How much does it matter that Trump officials deny climate science? Twitter poll results

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Donald Trump

Donald Trump

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It is now abundantly clear that the Trump administration in the U.S. is staffed with climate-science denialists and committed promoters for the greater extraction, sale, and combustion of fossil fuels.

That includes coal, the dirtiest major fossil fuel of them all, with the highest emissions of carbon dioxide per kilowatt-hour when used to generate electricity.

Under administrator Scott Pruitt, the Environmental Protection Agency—charged with protecting the nation's air, land, and water from pollution—has ended scores of regulations intended to prevent, lessen, and mitigate that very pollution.

DON'T MISS: Climate change all manmade, say actual scientists: awkward for Trump science deniers

Pruitt canceled the Clean Power Plan that required each state to work with electric utilities to develop customized plans to reduce or avert the carbon emissions that contribute to manmade global warming.

Meanwhile, Trump has worked loudly and publicly to promote the use of coal—an effort notable for its almost complete failure to date—and the NHTSA seems likely to roll back fuel-efficiency standards and weaken emission limits on new vehicles.

How much does the Trump administration's loud and public and repeated denial of basic science matter?

We asked that question in last week's Twitter poll, and the answer came through loud and clear.

It matters a lot.

Close to two-thirds of the respondents (64 percent) said the denial of basic and accepted climate science by Trump and his top appointees matters "enormously."

READ THIS: Effect of Trump's attempts to end U.S. climate-change efforts: Twitter poll results

The other three choices—"Somewhat," "Not Much," and "Who cares?"—each received 11 to 13 percent of the votes.

While denying basic climate science matters greatly, an earlier survey (with different respondents) suggested that the administration's efforts to end pollution rules and permit greater carbon-dioxide emissions may not have much effect.

Between them, two-thirds of the respondents to that poll said those efforts were either "irrelevant" (34 percent) or "fighting the tide" (32 percent).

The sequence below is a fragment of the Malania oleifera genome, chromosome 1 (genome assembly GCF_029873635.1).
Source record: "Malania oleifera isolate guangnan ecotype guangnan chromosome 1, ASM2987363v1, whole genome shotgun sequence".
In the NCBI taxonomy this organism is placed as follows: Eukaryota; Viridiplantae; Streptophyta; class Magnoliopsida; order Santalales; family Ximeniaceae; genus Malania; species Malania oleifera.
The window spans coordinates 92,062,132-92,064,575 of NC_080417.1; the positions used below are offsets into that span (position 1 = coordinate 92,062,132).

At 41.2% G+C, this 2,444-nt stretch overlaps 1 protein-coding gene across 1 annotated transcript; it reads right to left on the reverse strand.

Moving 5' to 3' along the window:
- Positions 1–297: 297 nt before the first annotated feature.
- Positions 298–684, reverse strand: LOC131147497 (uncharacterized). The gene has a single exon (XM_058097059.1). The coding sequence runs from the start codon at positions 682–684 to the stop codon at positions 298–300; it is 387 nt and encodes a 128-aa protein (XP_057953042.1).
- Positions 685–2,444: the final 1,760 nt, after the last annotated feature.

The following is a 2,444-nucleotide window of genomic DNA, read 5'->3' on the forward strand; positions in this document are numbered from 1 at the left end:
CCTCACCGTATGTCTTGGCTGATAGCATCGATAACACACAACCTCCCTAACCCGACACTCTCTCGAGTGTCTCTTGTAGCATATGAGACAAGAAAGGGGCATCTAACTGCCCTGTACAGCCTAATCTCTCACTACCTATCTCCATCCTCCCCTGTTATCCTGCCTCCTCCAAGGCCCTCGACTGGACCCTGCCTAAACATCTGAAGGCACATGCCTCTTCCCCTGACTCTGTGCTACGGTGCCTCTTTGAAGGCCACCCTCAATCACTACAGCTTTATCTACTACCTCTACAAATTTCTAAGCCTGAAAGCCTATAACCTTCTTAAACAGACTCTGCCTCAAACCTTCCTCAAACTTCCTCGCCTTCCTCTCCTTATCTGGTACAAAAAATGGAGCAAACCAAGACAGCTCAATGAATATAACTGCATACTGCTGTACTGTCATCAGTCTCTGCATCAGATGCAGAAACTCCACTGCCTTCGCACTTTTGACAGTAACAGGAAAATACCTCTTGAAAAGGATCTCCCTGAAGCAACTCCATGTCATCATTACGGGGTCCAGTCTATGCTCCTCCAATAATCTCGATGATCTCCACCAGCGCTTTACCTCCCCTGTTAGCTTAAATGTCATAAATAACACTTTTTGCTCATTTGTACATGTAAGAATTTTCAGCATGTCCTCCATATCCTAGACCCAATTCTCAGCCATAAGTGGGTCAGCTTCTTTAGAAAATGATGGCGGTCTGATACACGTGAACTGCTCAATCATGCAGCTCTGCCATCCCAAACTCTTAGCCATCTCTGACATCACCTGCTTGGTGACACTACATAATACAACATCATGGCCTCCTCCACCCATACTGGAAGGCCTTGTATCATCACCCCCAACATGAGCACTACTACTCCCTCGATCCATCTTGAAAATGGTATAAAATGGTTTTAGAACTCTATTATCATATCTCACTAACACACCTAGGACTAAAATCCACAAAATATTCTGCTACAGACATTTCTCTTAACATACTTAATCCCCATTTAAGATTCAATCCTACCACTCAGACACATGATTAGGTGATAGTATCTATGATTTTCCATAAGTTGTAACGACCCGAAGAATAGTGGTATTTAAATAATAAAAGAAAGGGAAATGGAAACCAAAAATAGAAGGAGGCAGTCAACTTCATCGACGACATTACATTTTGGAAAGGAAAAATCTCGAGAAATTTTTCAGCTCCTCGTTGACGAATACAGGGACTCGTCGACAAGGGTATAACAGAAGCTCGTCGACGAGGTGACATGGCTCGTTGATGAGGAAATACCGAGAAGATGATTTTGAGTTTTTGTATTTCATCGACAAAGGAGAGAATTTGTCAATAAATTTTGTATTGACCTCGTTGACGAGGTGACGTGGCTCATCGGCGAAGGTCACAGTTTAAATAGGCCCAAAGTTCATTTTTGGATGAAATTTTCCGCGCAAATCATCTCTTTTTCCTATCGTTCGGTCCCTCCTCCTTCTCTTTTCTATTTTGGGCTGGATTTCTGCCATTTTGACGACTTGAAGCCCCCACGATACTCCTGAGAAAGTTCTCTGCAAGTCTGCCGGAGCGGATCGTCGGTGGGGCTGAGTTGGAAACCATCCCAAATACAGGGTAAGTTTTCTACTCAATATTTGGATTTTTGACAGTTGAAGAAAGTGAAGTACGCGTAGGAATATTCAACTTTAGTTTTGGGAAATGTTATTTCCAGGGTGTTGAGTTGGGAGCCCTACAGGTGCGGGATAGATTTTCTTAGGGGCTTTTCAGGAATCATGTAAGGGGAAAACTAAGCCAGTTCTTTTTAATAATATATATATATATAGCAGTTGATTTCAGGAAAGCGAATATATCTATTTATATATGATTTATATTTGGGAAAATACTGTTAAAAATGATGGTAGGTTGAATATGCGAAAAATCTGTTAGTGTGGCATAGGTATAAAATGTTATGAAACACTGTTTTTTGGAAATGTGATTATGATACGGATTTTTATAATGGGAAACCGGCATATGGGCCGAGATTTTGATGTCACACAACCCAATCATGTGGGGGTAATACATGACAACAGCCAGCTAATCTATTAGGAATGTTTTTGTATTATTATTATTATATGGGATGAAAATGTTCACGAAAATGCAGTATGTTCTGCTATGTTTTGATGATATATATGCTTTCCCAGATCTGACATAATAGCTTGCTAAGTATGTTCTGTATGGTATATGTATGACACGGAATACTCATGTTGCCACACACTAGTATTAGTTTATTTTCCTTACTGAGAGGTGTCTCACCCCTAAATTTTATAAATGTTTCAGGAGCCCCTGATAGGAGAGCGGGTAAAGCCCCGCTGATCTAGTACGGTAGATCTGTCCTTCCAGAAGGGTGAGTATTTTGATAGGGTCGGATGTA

Mercedes-Benz SL-Class stalls in Maryland flash flood

Mercedes-Benz SL-Class stalls in Maryland flash flood

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As for global efforts to address climate change—presumably by limiting CO2 emissions and moving wholesale to renewable energy for power generation, transportation, and most other uses—survey respondents appeared at least somewhat optimistic.

Four out of 10 respondents to that poll (again, a different group) said they weren't sure, but were hopeful that such efforts would work.

Participants in our various polls appear to conclude, then, that while the Trump administration's disregard of and contempt for scientific analysis is damaging, their efforts to end U.S. effort to attack climate change and promote more fossil-fuel use may not in the end succeed.

CHECK OUT: How optimistic are you on efforts to address climate-change impacts? Twitter poll results

The damage to the functioning of the EPA and its scientific research, not to mention general environmental stewardship, may take considerable to clean up in a post-Trump administration.

As always, please note that our Twitter polls are far from scientifically valid, due to small sample size and self-selection by those who choose to participate.

Green Car Reports respectfully reminds its readers that the scientific validity of climate change is not a topic for debate in our comments. We ask that any comments by climate-change denialists be flagged for moderation. We also ask that political discussions be restricted to the topic of the article they follow. Thank you in advance for helping us keep our comments on topic, civil, respectful, family-friendly, and fact-based.

 
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